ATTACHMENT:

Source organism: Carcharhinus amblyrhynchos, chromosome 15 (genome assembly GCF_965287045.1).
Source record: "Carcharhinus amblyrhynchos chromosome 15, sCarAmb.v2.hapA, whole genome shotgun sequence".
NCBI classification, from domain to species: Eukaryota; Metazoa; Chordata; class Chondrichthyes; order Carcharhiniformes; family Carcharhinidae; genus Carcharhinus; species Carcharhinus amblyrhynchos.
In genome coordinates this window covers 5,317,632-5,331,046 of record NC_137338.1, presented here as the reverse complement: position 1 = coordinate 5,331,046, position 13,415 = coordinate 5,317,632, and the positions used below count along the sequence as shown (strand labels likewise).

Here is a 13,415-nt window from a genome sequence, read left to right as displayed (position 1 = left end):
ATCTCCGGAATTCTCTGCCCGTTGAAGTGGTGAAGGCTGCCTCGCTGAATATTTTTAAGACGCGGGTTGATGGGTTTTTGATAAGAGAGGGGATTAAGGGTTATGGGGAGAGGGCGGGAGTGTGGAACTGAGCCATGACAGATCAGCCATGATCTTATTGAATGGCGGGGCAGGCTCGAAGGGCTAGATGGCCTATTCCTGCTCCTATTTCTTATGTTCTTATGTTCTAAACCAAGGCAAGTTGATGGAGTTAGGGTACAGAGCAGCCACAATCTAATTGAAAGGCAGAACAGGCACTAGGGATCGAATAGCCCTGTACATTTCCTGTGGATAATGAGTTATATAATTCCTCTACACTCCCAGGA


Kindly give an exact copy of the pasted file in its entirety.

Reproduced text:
Source organism: Carcharhinus amblyrhynchos, chromosome 15 (genome assembly GCF_965287045.1).
Source record: "Carcharhinus amblyrhynchos chromosome 15, sCarAmb.v2.hapA, whole genome shotgun sequence".
NCBI classification, from domain to species: Eukaryota; Metazoa; Chordata; class Chondrichthyes; order Carcharhiniformes; family Carcharhinidae; genus Carcharhinus; species Carcharhinus amblyrhynchos.
In genome coordinates this window covers 5,317,632-5,331,046 of record NC_137338.1, presented here as the reverse complement: position 1 = coordinate 5,331,046, position 13,415 = coordinate 5,317,632, and the positions used below count along the sequence as shown (strand labels likewise).

Here is a 13,415-nt window from a genome sequence, read left to right as displayed (position 1 = left end):
ATCTCCGGAATTCTCTGCCCGTTGAAGTGGTGAAGGCTGCCTCGCTGAATATTTTTAAGACGCGGGTTGATGGGTTTTTGATAAGAGAGGGGATTAAGGGTTATGGGGAGAGGGCGGGAGTGTGGAACTGAGCCATGACAGATCAGCCATGATCTTATTGAATGGCGGGGCAGGCTCGAAGGGCTAGATGGCCTATTCCTGCTCCTATTTCTTATGTTCTTATGTTCTAAACCAAGGCAAGTTGATGGAGTTAGGGTACAGAGCAGCCACAATCTAATTGAAAGGCAGAACAGGCACTAGGGATCGAATAGCCCTGTACATTTCCTGTGGATAATGAGTTATATAATTCCTCTACACTCCCAGGA